Prime Minister exempted from Supreme Court appearance: Swiss letter to be written, after all -Pakistan Press Foundation (PPF)

Paksitan Press Foundtion

Prime Minister exempted from Supreme Court appearance: Swiss letter to be written, after all

By: Nasir Iqbal

ISLAMABAD: After almost 30 months of legal squabbling with the Supreme Court over NRO implementation, the government finally blinked. To the surprise of the five-judge bench, Prime Minister Raja Pervez Ashraf authorised his law minister on Tuesday to withdraw the famous letter that led to the closing of alleged graft cases against President Asif Ali Zardari.

However, the surprise move by the government has bewildered the legal circles as no-one is clear on what the move will mean for the cases against Mr Zardari in Swiss courts. The cases were closed when then attorney general Malik Mohammad Qayyum wrote to the Swiss authorities, seeking withdrawal of the mutual legal assistance after the proclamation of the controversial NRO on Oct 5, 2007.

The court’s insistence that this letter be withdrawn ended with the disqualification of former Prime Minister Yousuf Raza Gilani. A similar fate was predicted for Mr Ashraf. However, some time ago there were reports that Law Minister Farooq H. Naek was trying to negotiate a middle way which would allow for a letter to be written.

But developments in the Courtroom Four took everyone by surprise.

“After contemplating from all angles, realising its implications and considering the earlier suggestion of the court, I have authorised the law minister to withdraw the letter written by then Attorney General Malik Qayyum,” enunciated the prime minister before the bench headed by Justice Asif Saeed Khosa.

Information Minister Qamar Zaman Kaira’s body language at the moment was a case in point; he seemed surprised.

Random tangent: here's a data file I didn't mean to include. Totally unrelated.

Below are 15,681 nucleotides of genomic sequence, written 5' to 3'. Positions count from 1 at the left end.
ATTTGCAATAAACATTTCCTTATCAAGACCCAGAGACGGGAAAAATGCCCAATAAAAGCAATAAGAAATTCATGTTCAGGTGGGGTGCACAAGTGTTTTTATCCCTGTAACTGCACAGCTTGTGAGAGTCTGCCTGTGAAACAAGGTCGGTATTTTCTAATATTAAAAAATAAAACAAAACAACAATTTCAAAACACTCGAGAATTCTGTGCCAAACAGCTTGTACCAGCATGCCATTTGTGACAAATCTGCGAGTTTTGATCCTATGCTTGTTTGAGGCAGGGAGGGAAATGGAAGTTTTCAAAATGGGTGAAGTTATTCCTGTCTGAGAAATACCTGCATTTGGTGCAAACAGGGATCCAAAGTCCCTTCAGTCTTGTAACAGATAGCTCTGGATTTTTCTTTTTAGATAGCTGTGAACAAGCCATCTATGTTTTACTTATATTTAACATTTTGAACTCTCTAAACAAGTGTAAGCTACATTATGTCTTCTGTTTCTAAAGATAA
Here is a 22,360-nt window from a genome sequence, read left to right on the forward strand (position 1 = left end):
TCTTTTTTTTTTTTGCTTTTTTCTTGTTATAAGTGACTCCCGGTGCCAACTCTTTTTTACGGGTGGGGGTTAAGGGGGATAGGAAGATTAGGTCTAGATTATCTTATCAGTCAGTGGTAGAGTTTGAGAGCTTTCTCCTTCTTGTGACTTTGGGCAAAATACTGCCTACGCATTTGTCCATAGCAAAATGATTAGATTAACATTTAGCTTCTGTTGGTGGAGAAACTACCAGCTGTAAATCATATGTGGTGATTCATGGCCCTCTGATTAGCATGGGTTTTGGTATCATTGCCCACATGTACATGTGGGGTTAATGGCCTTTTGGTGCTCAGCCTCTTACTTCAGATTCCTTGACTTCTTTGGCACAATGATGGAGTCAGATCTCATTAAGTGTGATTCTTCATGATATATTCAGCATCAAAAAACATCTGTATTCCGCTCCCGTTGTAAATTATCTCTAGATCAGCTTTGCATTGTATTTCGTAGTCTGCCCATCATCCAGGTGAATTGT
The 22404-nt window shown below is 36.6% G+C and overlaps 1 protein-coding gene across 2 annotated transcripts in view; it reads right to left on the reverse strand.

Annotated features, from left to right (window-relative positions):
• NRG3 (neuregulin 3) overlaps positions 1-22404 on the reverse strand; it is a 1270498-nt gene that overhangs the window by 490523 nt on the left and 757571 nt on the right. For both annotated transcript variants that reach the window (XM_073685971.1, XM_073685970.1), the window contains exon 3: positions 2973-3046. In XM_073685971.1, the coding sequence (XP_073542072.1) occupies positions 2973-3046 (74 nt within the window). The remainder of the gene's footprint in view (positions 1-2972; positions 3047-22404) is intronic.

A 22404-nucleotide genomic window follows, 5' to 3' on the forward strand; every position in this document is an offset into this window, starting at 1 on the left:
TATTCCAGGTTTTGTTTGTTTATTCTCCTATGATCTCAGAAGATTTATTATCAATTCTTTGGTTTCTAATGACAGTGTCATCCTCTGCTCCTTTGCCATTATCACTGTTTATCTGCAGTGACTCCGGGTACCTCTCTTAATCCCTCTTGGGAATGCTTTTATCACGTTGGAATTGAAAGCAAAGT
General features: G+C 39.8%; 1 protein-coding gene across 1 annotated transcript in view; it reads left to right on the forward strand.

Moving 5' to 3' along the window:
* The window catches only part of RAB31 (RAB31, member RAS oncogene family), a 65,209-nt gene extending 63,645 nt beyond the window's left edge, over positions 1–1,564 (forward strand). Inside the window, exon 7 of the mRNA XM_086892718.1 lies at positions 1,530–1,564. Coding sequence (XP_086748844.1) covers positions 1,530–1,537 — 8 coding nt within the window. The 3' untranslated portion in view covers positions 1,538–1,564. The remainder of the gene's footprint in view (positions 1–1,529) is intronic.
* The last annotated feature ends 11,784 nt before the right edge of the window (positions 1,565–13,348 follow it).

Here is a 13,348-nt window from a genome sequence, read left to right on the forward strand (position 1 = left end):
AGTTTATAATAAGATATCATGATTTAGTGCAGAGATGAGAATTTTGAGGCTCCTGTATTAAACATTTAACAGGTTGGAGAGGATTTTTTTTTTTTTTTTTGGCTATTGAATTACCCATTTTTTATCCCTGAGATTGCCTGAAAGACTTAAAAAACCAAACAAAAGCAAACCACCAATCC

“I am instructing the law minister in front of the bench,” the prime minister said, though he reminded the court of its assurance that it (the court) would address the concerns of the federal government.

“Our apprehensions (immunity question), I will say openly, are not about the individual capacity of President Zardari but of his office,” the prime minister explained. The prime minister also asked for and was given exemption from appearing before the court in the future.

Despite this no one is clear as to what the future will bring.

The government refuses to spill any beans.

“Only time will tell,” said Law Minister Farooq Naek when asked specifically about the fate of Swiss cases against the president after the writing of the letter. He, however, hastened to add that it was the government’s job to implement the instructions it received and that the letter would contain the reservations of the federal government.

Advocate Waqar Rana, a senior lawyer, however was sceptical about the re-opening of the cases. In his opinion, Malik Qayyum’s letter had rendered the cases in Swiss courts as past and closed transaction. This means, he explained, that the status of Pakistan as a damaged party in the cases would not be revived.

The view somehow was also endorsed by Adviser to the Prime Minister on Political Affairs Fawad Chaudhry. He felt that the court had accepted the government’s stand that the president enjoyed immunity. “It’s a win-win situation both for the government as well as for the court and kind of a middle ground,” he said.

Advocate Chaudhry Ramzan, a member the Pakistan Bar Council (PBC), said whether or not the new letter had the cases reopened would depend on the law of Switzerland and the international immunity available to heads of states.

Court in a mood to monitor Tuesday’s proceedings also made it clear that the SC was not going to wash its hands of the affair. Justice Khosa spelt out four steps needed for the final disposition of the matter and said the draft of the letter should be placed before the court for vetting before final approval.

The four steps the SC plans to monitor are: written authorisation by the prime minister regarding implementation of the NRO verdict; drafting of the relevant communication; dispatch of such communication to and receipt of the same by the Swiss and other authorities; and final confirmation of such receipt of the relevant communication by the concerned authorities abroad.

“We understand that taking these steps may require some time for which a timeframe needs to be determined,” Justice Khosa observed. He said the prime minister and the law minister had undertaken to produce the necessary authorisation and letter draft before the court by Sept 25.